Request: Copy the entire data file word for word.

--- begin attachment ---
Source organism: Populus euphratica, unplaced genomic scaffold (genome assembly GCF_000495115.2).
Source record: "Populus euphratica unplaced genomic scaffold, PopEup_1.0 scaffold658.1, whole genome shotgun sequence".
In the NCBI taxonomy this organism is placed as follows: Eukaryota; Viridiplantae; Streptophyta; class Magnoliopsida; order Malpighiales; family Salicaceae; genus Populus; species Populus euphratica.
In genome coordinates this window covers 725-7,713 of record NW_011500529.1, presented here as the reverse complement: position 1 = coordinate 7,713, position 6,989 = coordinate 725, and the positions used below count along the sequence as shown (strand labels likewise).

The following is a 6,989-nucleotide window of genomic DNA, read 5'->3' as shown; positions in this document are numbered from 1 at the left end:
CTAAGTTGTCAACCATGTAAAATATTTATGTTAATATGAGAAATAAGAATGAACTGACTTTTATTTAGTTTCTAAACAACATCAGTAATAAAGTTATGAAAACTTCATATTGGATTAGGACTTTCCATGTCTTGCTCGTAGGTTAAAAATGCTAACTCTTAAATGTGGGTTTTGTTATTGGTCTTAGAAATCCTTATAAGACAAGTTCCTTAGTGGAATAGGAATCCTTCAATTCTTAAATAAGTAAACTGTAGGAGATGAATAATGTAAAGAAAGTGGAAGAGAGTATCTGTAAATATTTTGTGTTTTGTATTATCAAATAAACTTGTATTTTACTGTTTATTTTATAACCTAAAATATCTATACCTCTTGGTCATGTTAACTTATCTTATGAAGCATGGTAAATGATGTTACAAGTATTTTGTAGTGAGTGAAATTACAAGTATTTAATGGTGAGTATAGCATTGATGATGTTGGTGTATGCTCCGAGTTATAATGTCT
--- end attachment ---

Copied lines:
Source organism: Populus euphratica, unplaced genomic scaffold (genome assembly GCF_000495115.2).
Source record: "Populus euphratica unplaced genomic scaffold, PopEup_1.0 scaffold658.1, whole genome shotgun sequence".
In the NCBI taxonomy this organism is placed as follows: Eukaryota; Viridiplantae; Streptophyta; class Magnoliopsida; order Malpighiales; family Salicaceae; genus Populus; species Populus euphratica.
In genome coordinates this window covers 725-7,713 of record NW_011500529.1, presented here as the reverse complement: position 1 = coordinate 7,713, position 6,989 = coordinate 725, and the positions used below count along the sequence as shown (strand labels likewise).

The following is a 6,989-nucleotide window of genomic DNA, read 5'->3' as shown; positions in this document are numbered from 1 at the left end:
CTAAGTTGTCAACCATGTAAAATATTTATGTTAATATGAGAAATAAGAATGAACTGACTTTTATTTAGTTTCTAAACAACATCAGTAATAAAGTTATGAAAACTTCATATTGGATTAGGACTTTCCATGTCTTGCTCGTAGGTTAAAAATGCTAACTCTTAAATGTGGGTTTTGTTATTGGTCTTAGAAATCCTTATAAGACAAGTTCCTTAGTGGAATAGGAATCCTTCAATTCTTAAATAAGTAAACTGTAGGAGATGAATAATGTAAAGAAAGTGGAAGAGAGTATCTGTAAATATTTTGTGTTTTGTATTATCAAATAAACTTGTATTTTACTGTTTATTTTATAACCTAAAATATCTATACCTCTTGGTCATGTTAACTTATCTTATGAAGCATGGTAAATGATGTTACAAGTATTTTGTAGTGAGTGAAATTACAAGTATTTAATGGTGAGTATAGCATTGATGATGTTGGTGTATGCTCCGAGTTATAATGTCT